All the functionality of Ethereum will be available on the Bitcoin blockchain, with a port of the Ethereum Virtual Machine (EVM) announced today by Counterparty.
Also read: Bitcoin and Ethereum: The Crypto Experiment Rolls On
Bitcoin’s Capabilities Extended
This will extend Bitcoin’s capabilities to include smart contracts – allowing decentralized autonomous organizations, social networks and identity systems, programmatic escrow systems, gambling and prediction markets.
An in-development port of the EVM has actually been running on Counterparty’s testnet since Ethereum’s infancy in late 2014. Full implementation on the mainnet will occur after a one-month community discussion period.
Counterparty smart contracts are executed using Ethereum’s native programming language, called Solidity.
What is Counterparty?
For the uninitiated, Counterparty is a Bitcoin blockchain-based platform that allows developers to create and use a greater variety of decentralized financial tools – such as different digital assets and tokens for selected purposes.
Its native currency, known as XCP, is stored within Bitcoin addresses and transferred via Bitcoin transactions.
Adding Ethereum’s functionality to the Bitcoin blockchain means XCP (and thus Bitcoin itself) can be used as “gas” to power smart contracts, rather than Ethereum’s native currency ether (ETH). Smart contracts can make use of Counterparty assets, XCP, or vanilla bitcoin.
While the EVM port hopefully offers greater security thanks to Bitcoin’s more extensive global network, it will be limited by that network’s 10-minute block confirmation times.
Ethereum’s native network, by contrast, confirms new blocks roughly every 17 seconds. This has led to some concerns about blockchain storage as well as mining centralization.
The Quest for Bitcoin Smart Contracts
Another company, RSK Labs, announced in March it had raised $1m USD to also bring Ethereum-style, “Turing-complete” smart contracts with a system called Rootstock. Rootstock would connect to the Bitcoin blockchain via a sidechain (a separate blockchain with a two-way peg to Bitcoin’s).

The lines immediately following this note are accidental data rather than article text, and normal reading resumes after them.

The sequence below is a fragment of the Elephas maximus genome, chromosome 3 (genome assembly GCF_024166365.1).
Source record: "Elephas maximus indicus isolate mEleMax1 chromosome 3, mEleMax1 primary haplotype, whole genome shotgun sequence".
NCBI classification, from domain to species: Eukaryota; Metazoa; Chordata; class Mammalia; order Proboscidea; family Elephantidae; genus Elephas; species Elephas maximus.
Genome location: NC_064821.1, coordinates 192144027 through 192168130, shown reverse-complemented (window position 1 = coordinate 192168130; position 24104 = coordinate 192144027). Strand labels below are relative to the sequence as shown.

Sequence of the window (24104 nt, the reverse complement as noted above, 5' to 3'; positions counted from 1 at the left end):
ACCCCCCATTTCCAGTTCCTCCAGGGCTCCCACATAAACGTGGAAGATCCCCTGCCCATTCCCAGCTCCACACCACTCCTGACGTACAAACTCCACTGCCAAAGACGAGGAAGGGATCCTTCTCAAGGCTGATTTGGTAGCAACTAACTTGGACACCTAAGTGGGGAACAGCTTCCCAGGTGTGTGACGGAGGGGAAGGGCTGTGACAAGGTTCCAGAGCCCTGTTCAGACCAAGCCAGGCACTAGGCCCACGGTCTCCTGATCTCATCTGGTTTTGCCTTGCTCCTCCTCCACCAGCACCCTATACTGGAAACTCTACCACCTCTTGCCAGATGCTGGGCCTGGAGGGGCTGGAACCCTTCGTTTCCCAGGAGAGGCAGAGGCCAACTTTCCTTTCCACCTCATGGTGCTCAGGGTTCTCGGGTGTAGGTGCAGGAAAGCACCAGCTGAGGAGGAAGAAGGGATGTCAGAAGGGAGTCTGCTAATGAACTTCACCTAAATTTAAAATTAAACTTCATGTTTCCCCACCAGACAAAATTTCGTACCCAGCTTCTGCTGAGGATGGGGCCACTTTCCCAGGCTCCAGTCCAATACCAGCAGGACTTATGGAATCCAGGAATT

Rootstock’s contracts are intended to be compatible with Ethereum-based ones, using a new token called RTC. Putting contracts on a sidechain instead of Counterparty’s EVM could overcome the Bitcoin blockchain’s lower maximum transactions per second issue – though the Rootstock project is still in development.
Director of the Counterparty Foundation Trevor Altpeter told Bitcoin.com that Counterparty expects to see growth in the use of smart contracts in the coming years, and it does not regard the market as a zero-sum game.
Counterparty is more interested in working with Ethereum than causing hostility. We use the exact same language for our smart contracts, known as Solidity, so developers who are able to make use of Ethereum will also be able to make use of Counterparty’s EVM.
While there is an acknowledgement by the Counterparty team that some development talent has left the Bitcoin world to focus on Ethereum, Altpeter said making it it easier to use smart contracts on the Bitcoin blockchain could appeal to “Bitcoin maximalists” – those who see Bitcoin’s massive network effect as an unassailable lead in the quest to become the world’s dominant digital currency.
Counterparty Core lead developer Ruben De Vries said the mainnet implementation of EVM had already undergone a series of tests, but that the number one priority now is to eliminate any bugs from the deeper underlying code. He added:
There’s a fair chance bugs in that code could still keep the contracts functioning for 99.999% but have some edge case where a bug might pop up.
Adding the ability to transact in Counterparty-based digital assets (other than just XCP) and ETH will be the main selling point, De Vries said. To do this on the native Ethereum network would require extra smart contracts to bind the original agreements together.
The exact cost of using XCP and XCP-based tokens as gas to execute smart contracts is still being determined – as is the possibility of a safeguard mechanism to disable the mainnet temporarily should a critical bug be found. This mechanism will be disabled six months after the release of Ethereum Metropolis.
Users and developers may begin trying out contracts on the Counterparty testnet starting now, and on the mainnet implementation immediately following the one-month discussion period to determine the “gas” cost for contracts.
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Images courtesy of Counterparty, bani-digitali.ro, diasp.org